The TRI Starsea has a very low impedance of around 9ish ohms, and as per the 1/8th impedance matching rule, it fairs better with sources with as lowest output impedance as possible, so it is more source picky than the Tingker TK300. Using higher output impedance sources may skew the frequency response of the TRI Starsea.
TRI I3 (1 DD + 1 planar + 1 BA; $169 USD)
The TRI I3 is more U shaped (less V shaped than the Tinkger TK300). The TRI I3 is heavier and bigger in shell size, and fitting may be an issue for some (in fact the TRI I3 is nicknamed the “ear potato” on Headfi). The TRI I3 is much harder to drive, in view of the planars inside, but once amped appropriately, the TRI I3 has a better 3D soundstage and a thicker more lucious mids than the V shaped Tingker TK300.
In terms of technicalities, they are about on par (other than soundstage, which the TRI I3 has one of the best soundstages at the $100ish USD price bracket when amped). Timbre is slightly better on the Tinkger TK300.
TFZ No. 3 (single DD; $109 USD)
I generally don’t like to compare hybrids (like the Tinkger TK300) versus single DD types like the TFZ No. 3, but since they are both V shaped basshead sets, and selling around the same price bracket, I thought I’d do a small comparison here. I was actually looking for a replacement basshead set for my TFZ No. 3 as while it had very nice bass quantities, the upper mids were too jarring for me at louder volumes, as per the Fletcher Munson curve. So I bought the Tingker TK300 on a blind buy at the last Aliexpress sale, and well, it has replaced the TFZ No. 3 as my go to basshead set!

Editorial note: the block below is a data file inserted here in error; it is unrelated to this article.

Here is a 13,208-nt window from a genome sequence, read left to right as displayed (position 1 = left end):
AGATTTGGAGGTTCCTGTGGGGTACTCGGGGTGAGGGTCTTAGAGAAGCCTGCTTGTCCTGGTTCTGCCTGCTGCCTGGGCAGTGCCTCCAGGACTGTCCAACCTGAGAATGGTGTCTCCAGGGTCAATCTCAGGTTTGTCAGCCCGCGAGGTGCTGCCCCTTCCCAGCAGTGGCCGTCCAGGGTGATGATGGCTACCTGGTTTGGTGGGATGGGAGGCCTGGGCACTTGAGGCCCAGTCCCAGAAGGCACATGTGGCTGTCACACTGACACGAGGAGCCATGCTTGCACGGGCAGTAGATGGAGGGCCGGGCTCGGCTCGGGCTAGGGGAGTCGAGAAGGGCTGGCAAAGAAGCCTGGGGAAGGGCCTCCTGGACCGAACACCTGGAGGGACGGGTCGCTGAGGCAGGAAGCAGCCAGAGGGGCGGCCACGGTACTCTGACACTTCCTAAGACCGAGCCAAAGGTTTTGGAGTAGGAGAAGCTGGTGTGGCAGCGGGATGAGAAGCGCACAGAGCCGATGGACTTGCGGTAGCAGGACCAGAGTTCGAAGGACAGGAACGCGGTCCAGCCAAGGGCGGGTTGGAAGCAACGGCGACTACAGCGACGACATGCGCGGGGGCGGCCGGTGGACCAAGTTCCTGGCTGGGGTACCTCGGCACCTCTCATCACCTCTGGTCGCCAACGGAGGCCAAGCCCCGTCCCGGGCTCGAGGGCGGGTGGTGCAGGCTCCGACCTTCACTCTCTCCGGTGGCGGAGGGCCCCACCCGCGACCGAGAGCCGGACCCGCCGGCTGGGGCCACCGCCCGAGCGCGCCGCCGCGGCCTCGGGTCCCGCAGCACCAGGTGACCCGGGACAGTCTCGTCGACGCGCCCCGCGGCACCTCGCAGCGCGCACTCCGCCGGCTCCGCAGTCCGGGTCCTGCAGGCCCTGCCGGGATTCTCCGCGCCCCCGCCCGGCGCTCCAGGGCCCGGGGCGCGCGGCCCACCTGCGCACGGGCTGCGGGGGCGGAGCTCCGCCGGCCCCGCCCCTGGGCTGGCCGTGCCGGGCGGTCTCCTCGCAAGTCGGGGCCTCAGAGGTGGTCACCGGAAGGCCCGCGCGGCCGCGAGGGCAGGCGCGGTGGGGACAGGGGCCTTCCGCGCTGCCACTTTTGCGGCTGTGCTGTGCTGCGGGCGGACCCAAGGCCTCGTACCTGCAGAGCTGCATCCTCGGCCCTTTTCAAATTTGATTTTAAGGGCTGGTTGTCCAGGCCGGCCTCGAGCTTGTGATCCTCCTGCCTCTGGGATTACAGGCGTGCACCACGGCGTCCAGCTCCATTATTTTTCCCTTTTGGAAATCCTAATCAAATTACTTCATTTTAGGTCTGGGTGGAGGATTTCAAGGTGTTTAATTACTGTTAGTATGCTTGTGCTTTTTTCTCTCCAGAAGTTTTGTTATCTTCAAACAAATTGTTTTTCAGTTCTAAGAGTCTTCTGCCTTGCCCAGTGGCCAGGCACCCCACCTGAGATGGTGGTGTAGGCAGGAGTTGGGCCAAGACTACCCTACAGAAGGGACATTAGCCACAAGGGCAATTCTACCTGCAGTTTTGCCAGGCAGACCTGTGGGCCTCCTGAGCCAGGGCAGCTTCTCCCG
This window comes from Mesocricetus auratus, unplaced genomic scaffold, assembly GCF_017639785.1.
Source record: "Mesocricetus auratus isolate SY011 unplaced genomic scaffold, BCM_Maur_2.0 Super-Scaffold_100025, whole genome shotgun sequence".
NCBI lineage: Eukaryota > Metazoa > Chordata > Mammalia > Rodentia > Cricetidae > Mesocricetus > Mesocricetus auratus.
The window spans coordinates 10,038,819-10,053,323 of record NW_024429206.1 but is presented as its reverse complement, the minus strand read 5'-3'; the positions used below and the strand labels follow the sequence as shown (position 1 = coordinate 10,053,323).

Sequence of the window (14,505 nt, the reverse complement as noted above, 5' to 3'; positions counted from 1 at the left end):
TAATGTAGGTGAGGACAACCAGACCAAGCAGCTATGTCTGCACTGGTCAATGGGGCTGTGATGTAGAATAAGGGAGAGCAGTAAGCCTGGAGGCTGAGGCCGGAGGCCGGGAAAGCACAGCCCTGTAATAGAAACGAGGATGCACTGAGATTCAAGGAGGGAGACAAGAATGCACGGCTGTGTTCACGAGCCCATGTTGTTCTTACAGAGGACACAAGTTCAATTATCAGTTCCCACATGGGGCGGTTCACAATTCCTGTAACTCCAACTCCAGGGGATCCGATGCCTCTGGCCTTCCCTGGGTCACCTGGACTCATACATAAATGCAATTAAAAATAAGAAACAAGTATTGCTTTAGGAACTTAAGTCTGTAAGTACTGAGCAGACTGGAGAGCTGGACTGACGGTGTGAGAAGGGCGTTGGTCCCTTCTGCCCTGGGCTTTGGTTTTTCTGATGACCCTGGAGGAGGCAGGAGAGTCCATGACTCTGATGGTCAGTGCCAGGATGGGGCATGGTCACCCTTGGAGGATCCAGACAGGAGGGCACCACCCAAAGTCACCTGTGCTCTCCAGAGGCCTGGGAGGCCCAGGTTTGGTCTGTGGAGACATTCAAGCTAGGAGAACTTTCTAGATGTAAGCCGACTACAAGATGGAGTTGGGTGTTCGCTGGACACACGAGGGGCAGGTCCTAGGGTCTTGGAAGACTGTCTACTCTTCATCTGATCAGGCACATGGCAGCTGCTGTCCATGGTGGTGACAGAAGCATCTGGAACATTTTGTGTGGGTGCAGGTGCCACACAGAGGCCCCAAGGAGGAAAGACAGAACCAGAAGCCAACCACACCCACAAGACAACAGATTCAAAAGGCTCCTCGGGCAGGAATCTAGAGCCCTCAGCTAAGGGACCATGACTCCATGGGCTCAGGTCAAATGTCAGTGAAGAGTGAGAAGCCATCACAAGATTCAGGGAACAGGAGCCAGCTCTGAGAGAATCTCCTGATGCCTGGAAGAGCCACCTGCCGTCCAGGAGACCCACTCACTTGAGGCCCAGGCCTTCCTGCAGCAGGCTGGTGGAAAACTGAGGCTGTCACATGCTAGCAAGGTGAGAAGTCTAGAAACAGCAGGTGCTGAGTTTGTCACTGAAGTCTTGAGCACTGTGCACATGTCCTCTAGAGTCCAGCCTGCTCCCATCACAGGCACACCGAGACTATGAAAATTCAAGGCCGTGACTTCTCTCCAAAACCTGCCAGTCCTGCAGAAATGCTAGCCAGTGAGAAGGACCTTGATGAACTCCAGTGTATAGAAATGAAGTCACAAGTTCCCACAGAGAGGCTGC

The TFZ No. 3 is more V shaped and has bigger bass quantities and subbass extension. Though the midbass bleeds and isn’t as tight as on the Tingker TK300. The TFZ No. 3 also has a smaller soundstage and poorer technicalities. Timbre for acoustic instruments is worse on the TFZ No. 3. The TFZ No. 3 gets very hot in the upper mids with louder volumes (Flectcher Munson curve) as described above, and this area was a dealbreaker for me. The TFZ No. 3 has since been sold away.
The Tingker TK300 is a warm V shaped set that is an unashamed basshead IEM. The midbass and subbass is well textured and delicious, and is the star here. Those who are bass averse or mid lovers best look for alternative options, but this set will be a basshead’s delight. Technicalities and instrumental timbre are above average to good, though I had a bit of discomfort fit wise, when the stock cables were used, but this is a YMMV situation as we all have different ear anatomies. Soundstage is also not the biggest on the Tingker TK300, but it would be a good rec for those who are looking for a basshead V shaped tuning.